Baby sleep safety is once again in the news. In this post, Marie McCormack, M.D., Medical Director of Renown Medical Group, talks about simple precautions every parent can take to keep their babies safe.
It’s every new parent’s nightmare: checking on a sleeping baby only to find the child is not breathing. Not so long ago it became a reality for young mother in central Oklahoma. A call to 911 and a dispatcher who walked her through infant CPR saved the baby’s life. Not all parents are so lucky.
The American Academy of Pediatrics (AAP) improved the odds of infant deaths from SIDS by 50 percent with its “Safe to Sleep” (formerly Back to Sleep) campaign initiated in 1994. Yet the number of infant deaths remains high. “According to the CDC, approximately 3,500 infants die of SIDS each year in the United States,” explained Elaine Cudnik, APRN with Renown Health Pediatrics. “It is the leading cause of death in infants 1 month to 1 year of age.”
What exactly is SIDS? “It’s any sudden, unexplained death in a child less than 1 year of age, usually during sleep,” said Cudnik. “We only call it SIDS if all other diagnoses have been ruled out.” SIDS isn’t caused by vomiting, complications from immunizations or choking as some would believe. Most experts agree that SIDS occurs because babies can’t wake themselves when they have trouble breathing.
Certain infants are at higher risk of SIDS. “The latest data from 2008-2012 shows Native American and African-American babies are more than twice as likely to die from SIDS,” noted Cudnik. “Lower birth weight and pre-existing health complications post-delivery can also increase the risk of SIDS.” Boys are at a disadvantage — 3 out of 5 babies who die from SIDS are male. Infants exposed to second-hand smoke are also at risk, and babies of mothers who smoked during pregnancy are three times more likely to die of SIDS.
But there’s a lot parents can do to protect their children and lower risk of SIDS, starting with putting babies to sleep on their backs. Research has shown babies who sleep on their tummies are 18 times more likely to die of SIDS. On their backs, babies can access fresh air and are less likely to overheat. And “babies have protective mechanisms in their airway that prevent them from choking if they spit up while on their backs,” Cudnik reassured. Once babies can roll over from stomach to back they can choose their own sleeping position, as their brains are alert enough to warn of breathing dangers.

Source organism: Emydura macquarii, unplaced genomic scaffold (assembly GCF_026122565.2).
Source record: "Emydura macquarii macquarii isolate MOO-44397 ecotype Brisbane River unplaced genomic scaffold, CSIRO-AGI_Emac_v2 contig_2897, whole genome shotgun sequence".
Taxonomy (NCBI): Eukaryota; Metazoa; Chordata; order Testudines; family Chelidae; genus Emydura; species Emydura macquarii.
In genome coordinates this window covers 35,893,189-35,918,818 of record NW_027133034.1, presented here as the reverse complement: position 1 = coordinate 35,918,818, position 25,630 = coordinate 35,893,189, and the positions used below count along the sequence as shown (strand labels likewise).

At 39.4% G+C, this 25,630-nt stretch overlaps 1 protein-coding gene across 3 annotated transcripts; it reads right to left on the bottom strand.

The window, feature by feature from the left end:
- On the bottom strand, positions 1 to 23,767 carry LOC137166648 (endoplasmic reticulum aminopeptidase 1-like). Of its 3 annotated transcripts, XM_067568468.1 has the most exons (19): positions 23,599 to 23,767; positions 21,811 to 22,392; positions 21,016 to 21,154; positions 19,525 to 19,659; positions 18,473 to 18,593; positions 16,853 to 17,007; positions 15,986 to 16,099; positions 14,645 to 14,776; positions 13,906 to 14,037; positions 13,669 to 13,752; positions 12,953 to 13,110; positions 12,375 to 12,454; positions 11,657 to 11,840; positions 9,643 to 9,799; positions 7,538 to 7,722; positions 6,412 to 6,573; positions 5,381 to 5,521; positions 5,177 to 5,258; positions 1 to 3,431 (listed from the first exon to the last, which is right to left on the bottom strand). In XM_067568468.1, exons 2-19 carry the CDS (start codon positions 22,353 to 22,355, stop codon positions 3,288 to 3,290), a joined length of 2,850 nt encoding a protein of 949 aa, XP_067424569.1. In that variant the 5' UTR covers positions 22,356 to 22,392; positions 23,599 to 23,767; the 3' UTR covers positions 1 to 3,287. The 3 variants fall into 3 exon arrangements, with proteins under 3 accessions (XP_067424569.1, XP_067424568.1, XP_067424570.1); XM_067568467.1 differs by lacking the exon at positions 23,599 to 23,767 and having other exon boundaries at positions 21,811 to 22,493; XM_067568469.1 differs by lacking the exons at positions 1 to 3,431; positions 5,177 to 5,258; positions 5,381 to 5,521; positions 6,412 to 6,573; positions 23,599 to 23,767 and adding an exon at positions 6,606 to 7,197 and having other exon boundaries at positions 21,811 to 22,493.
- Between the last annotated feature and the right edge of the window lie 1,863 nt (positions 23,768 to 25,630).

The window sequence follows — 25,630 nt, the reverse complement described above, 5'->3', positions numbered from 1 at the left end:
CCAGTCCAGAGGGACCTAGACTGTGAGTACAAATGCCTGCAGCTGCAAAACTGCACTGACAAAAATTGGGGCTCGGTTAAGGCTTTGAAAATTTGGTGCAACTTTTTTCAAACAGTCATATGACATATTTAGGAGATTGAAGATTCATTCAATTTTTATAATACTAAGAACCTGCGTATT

Also, say goodbye to comforters, pillows, stuffed animals and bumper pads in cribs. Blankets and toys can impede breathing, cause strangulation or a baby to overheat. “Avoid anything that could potentially harm the baby or make it difficult for her to breathe easily,” said Cudnik. “A baby should sleep on a firm mattress covered by a fitted sheet in a safety-approved crib.” Keep the room around 68 degrees to prevent the baby from overheating. And don’t cover the baby till age 1 — instead swaddle or use sleep sacks or onesies that cover arms, legs, hands and feet.
Co-sleeping can make life easier for sleep-deprived parents, but it raises SIDS risks. “Your baby should not sleep in an adult bed, on a couch or on a chair alone, with you, or anyone else,” said Cudnik. Co-sleeping increases chance of suffocation, strangulation or having an adult inadvertently cut off air supply. However, “the AAP and CDC do recommend ‘co-rooming’ — having the infant sleep in a crib, cradle or bassinet in the parents’ room,” said Cudnik. Co-rooming can reduce a baby’s risk of SIDS by up to 50 percent.
SIDS can be unpredictable, but parents can feel more at ease by taking a few simple precautions. Parents should always consult their pediatrician for advice and the latest information on SIDS. And don’t forget to breastfeed and vaccinate — both lower risk of SIDS by up to 50 percent.
This story was also published in the Reno Gazette-Journal’s Health Source on September 27, 2015.
Marie McCormack, M.D., Medical Director of Renown Medical Group, loves caring for individuals in the Fernley area, especially extended families. As a native Nevadan, Dr. McCormack has deep and lasting ties to the community and enjoys being able to give back as a family practice physician with Renown Health.